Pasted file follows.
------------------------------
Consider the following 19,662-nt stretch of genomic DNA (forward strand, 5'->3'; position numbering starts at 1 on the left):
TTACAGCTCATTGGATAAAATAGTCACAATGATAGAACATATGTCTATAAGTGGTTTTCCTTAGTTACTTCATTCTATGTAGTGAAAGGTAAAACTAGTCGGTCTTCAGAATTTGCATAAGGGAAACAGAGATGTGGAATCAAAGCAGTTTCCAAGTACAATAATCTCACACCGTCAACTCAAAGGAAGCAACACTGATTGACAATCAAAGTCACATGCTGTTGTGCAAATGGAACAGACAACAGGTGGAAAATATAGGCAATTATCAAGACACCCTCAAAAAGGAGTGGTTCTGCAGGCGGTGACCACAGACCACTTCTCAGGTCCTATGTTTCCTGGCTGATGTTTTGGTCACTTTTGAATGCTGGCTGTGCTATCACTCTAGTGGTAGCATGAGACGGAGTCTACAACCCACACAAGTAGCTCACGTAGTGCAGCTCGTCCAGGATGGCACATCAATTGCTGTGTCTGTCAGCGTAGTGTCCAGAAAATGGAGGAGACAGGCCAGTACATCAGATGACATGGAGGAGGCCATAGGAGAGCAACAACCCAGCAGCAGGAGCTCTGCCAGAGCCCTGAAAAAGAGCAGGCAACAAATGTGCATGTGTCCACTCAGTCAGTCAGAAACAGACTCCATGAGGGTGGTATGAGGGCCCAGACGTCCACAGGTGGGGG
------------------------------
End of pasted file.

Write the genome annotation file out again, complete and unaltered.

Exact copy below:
Consider the following 19,662-nt stretch of genomic DNA (forward strand, 5'->3'; position numbering starts at 1 on the left):
TTACAGCTCATTGGATAAAATAGTCACAATGATAGAACATATGTCTATAAGTGGTTTTCCTTAGTTACTTCATTCTATGTAGTGAAAGGTAAAACTAGTCGGTCTTCAGAATTTGCATAAGGGAAACAGAGATGTGGAATCAAAGCAGTTTCCAAGTACAATAATCTCACACCGTCAACTCAAAGGAAGCAACACTGATTGACAATCAAAGTCACATGCTGTTGTGCAAATGGAACAGACAACAGGTGGAAAATATAGGCAATTATCAAGACACCCTCAAAAAGGAGTGGTTCTGCAGGCGGTGACCACAGACCACTTCTCAGGTCCTATGTTTCCTGGCTGATGTTTTGGTCACTTTTGAATGCTGGCTGTGCTATCACTCTAGTGGTAGCATGAGACGGAGTCTACAACCCACACAAGTAGCTCACGTAGTGCAGCTCGTCCAGGATGGCACATCAATTGCTGTGTCTGTCAGCGTAGTGTCCAGAAAATGGAGGAGACAGGCCAGTACATCAGATGACATGGAGGAGGCCATAGGAGAGCAACAACCCAGCAGCAGGAGCTCTGCCAGAGCCCTGAAAAAGAGCAGGCAACAAATGTGCATGTGTCCACTCAGTCAGTCAGAAACAGACTCCATGAGGGTGGTATGAGGGCCCAGACGTCCACAGGTGGGGG